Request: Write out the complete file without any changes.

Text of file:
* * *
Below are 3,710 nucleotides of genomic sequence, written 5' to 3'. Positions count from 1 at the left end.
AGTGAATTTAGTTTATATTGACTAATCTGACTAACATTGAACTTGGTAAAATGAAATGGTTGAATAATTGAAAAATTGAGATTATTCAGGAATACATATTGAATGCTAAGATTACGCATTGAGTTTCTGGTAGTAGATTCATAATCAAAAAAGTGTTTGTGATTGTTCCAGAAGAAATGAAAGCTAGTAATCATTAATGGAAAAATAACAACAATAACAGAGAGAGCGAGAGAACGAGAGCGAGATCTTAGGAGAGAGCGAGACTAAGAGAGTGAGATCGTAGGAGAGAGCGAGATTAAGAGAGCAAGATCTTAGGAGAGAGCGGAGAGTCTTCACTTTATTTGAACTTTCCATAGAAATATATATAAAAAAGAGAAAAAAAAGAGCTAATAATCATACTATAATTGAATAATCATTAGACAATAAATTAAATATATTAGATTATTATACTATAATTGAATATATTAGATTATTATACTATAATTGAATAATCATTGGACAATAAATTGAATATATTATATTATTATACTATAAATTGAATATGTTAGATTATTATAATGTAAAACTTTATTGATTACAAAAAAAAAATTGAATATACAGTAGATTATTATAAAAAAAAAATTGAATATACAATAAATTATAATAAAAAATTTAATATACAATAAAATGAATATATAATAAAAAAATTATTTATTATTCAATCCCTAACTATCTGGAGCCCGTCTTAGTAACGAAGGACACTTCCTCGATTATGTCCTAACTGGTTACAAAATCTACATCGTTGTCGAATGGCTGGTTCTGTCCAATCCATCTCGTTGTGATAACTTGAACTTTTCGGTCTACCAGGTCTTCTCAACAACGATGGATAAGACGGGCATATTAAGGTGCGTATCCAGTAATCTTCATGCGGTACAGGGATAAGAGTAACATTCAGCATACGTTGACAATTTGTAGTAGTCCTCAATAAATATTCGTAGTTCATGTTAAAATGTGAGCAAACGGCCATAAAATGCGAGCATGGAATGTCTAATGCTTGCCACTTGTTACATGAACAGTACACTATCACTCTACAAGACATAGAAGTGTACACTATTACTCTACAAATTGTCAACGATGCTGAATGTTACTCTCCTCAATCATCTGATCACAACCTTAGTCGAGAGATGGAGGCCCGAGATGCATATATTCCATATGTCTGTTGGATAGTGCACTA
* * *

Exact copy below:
Below are 3,710 nucleotides of genomic sequence, written 5' to 3'. Positions count from 1 at the left end.
AGTGAATTTAGTTTATATTGACTAATCTGACTAACATTGAACTTGGTAAAATGAAATGGTTGAATAATTGAAAAATTGAGATTATTCAGGAATACATATTGAATGCTAAGATTACGCATTGAGTTTCTGGTAGTAGATTCATAATCAAAAAAGTGTTTGTGATTGTTCCAGAAGAAATGAAAGCTAGTAATCATTAATGGAAAAATAACAACAATAACAGAGAGAGCGAGAGAACGAGAGCGAGATCTTAGGAGAGAGCGAGACTAAGAGAGTGAGATCGTAGGAGAGAGCGAGATTAAGAGAGCAAGATCTTAGGAGAGAGCGGAGAGTCTTCACTTTATTTGAACTTTCCATAGAAATATATATAAAAAAGAGAAAAAAAAGAGCTAATAATCATACTATAATTGAATAATCATTAGACAATAAATTAAATATATTAGATTATTATACTATAATTGAATATATTAGATTATTATACTATAATTGAATAATCATTGGACAATAAATTGAATATATTATATTATTATACTATAAATTGAATATGTTAGATTATTATAATGTAAAACTTTATTGATTACAAAAAAAAAATTGAATATACAGTAGATTATTATAAAAAAAAAATTGAATATACAATAAATTATAATAAAAAATTTAATATACAATAAAATGAATATATAATAAAAAAATTATTTATTATTCAATCCCTAACTATCTGGAGCCCGTCTTAGTAACGAAGGACACTTCCTCGATTATGTCCTAACTGGTTACAAAATCTACATCGTTGTCGAATGGCTGGTTCTGTCCAATCCATCTCGTTGTGATAACTTGAACTTTTCGGTCTACCAGGTCTTCTCAACAACGATGGATAAGACGGGCATATTAAGGTGCGTATCCAGTAATCTTCATGCGGTACAGGGATAAGAGTAACATTCAGCATACGTTGACAATTTGTAGTAGTCCTCAATAAATATTCGTAGTTCATGTTAAAATGTGAGCAAACGGCCATAAAATGCGAGCATGGAATGTCTAATGCTTGCCACTTGTTACATGAACAGTACACTATCACTCTACAAGACATAGAAGTGTACACTATTACTCTACAAATTGTCAACGATGCTGAATGTTACTCTCCTCAATCATCTGATCACAACCTTAGTCGAGAGATGGAGGCCCGAGATGCATATATTCCATATGTCTGTTGGATAGTGCACTA